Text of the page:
As well as being home to 3,000 reindeer, the island of South Georgia has many endemic species of fauna and flora that evolved in the absence of grazing pressures. These species are now struggling to survive in the reindeer's overbearing presence, and the Government of South Georgia and the South Sandwich Islands has announced plans to eradicate the population in an effort to save the island's unique species. >> Read the Full Article

Why is SO Much Food Wasted?

A new report titled "Global food, waste not, want not" published by the Institute of Mechanical Engineers has found that 30 to 50 percent of all food produced in the world never reaches a stomach. The authors of the study warn that these figures are quite conservative. The large amounts of land, energy, fertilizers and water that are wasted in the food production have not been accounted for. >> Read the Full Article

2012 Weather in Review

From tropical storms and hurricanes like Sandy, to extended heat waves and detrimental summer droughts, to unprecedented wildfire outbreaks in the American West, 2012 marked a historic year for extreme weather events in the United States. In fact, 2012 takes the prize for the warmest and second most extreme year on record for the contiguous US thus allowing the year to break some other climate and weather related records. The National Oceanic and Atmospheric Administration’s National Climatic Data Center reports the State of the Climate and offers some of last year’s highlights. - 2012 marked the warmest year on record for the contiguous United States with the year consisting of a record warm spring, second warmest summer, fourth warmest winter and a warmer-than-average autumn. The average temperature for 2012 was 55.3°F, 3.2°F above the 20th century average, and 1.0°F above 1998, the previous warmest year. Every state in the contiguous U.S. had an above-average annual temperature for 2012. - The average precipitation total for the contiguous U.S. for 2012 was 26.57 inches, 2.57 inches below average, making it the 15th driest year on record for the nation. This was also the driest year for the nation since 1988. - Each season of 2012 had precipitation totals below the 20th century average. >> Read the Full Article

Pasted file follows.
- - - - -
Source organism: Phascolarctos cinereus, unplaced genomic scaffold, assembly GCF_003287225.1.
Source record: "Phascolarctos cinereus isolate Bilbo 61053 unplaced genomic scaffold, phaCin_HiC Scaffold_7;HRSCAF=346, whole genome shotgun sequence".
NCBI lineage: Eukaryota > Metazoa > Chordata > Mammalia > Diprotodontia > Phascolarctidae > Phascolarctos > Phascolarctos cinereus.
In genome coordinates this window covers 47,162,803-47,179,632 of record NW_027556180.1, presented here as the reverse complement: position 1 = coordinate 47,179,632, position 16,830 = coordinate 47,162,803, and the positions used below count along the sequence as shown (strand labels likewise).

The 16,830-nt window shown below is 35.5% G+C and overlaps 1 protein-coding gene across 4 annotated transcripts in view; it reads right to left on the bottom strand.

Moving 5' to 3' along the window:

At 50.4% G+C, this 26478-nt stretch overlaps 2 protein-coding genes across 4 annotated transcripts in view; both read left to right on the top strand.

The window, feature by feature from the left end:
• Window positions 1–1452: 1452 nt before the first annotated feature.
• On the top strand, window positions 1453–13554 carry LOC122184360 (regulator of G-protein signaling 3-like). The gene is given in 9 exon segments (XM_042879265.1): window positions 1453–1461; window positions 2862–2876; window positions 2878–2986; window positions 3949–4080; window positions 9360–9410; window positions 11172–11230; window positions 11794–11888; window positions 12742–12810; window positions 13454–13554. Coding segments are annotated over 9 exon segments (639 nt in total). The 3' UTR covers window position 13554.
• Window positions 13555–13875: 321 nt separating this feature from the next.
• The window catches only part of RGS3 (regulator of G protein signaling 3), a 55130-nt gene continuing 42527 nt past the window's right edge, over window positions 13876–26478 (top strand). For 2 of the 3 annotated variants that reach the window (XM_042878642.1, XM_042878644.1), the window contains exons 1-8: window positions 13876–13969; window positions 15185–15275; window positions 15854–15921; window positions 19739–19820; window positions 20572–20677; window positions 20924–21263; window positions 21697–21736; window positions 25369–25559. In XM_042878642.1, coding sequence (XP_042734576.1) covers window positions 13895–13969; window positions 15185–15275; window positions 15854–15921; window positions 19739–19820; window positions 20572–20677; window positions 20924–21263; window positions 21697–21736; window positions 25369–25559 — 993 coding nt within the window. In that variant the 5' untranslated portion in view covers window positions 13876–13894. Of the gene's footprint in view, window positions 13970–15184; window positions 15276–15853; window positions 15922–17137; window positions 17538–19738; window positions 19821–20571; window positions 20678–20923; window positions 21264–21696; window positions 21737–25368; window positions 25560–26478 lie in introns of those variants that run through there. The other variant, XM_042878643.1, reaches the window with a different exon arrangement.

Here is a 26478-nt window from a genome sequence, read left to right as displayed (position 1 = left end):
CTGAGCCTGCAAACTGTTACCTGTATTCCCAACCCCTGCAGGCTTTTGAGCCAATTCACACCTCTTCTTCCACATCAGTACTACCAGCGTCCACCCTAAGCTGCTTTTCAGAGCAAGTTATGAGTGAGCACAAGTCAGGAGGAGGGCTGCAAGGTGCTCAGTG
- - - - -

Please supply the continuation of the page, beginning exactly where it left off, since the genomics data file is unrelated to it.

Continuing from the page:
Invasive Aquarium Fish

Home tropical fish aquariums are home to a number of pretty fish and seaweeds. Perfectly harmless right? Not in the wrong environment. It is surprising how hardy some of them can be if let loose in the wild. In a report released today to the California Ocean Protection Council, lead author Susan Williams, an evolution and ecology professor with the UC Davis Bodega Marine Laboratory, found that more than 11 million non-native ornamental marine individuals — such as tropical fish, seaweed and snails bound for aquariums — representing at least 102 species are being imported annually through California’s ports of San Francisco and Los Angeles, primarily from Indonesia and the Philippines. And 13 of those species have been introduced to California marine waters — presumably after being released from aquariums. >> Read the Full Article

Study suggests magma forms deeper than previously thought

A group led by Rajdeep Dasgupta, geologist and assistant professor of Earth science at Rice University, put samples of peridotite, a dense igneous rock, under pressure in a Rice University laboratory and found that rock can and will liquefy, as deep as 250 kilometers in the mantle beneath the ocean floor. These recent findings provide new evidence that magma can form at a depth much deeper than scientists once thought. >> Read the Full Article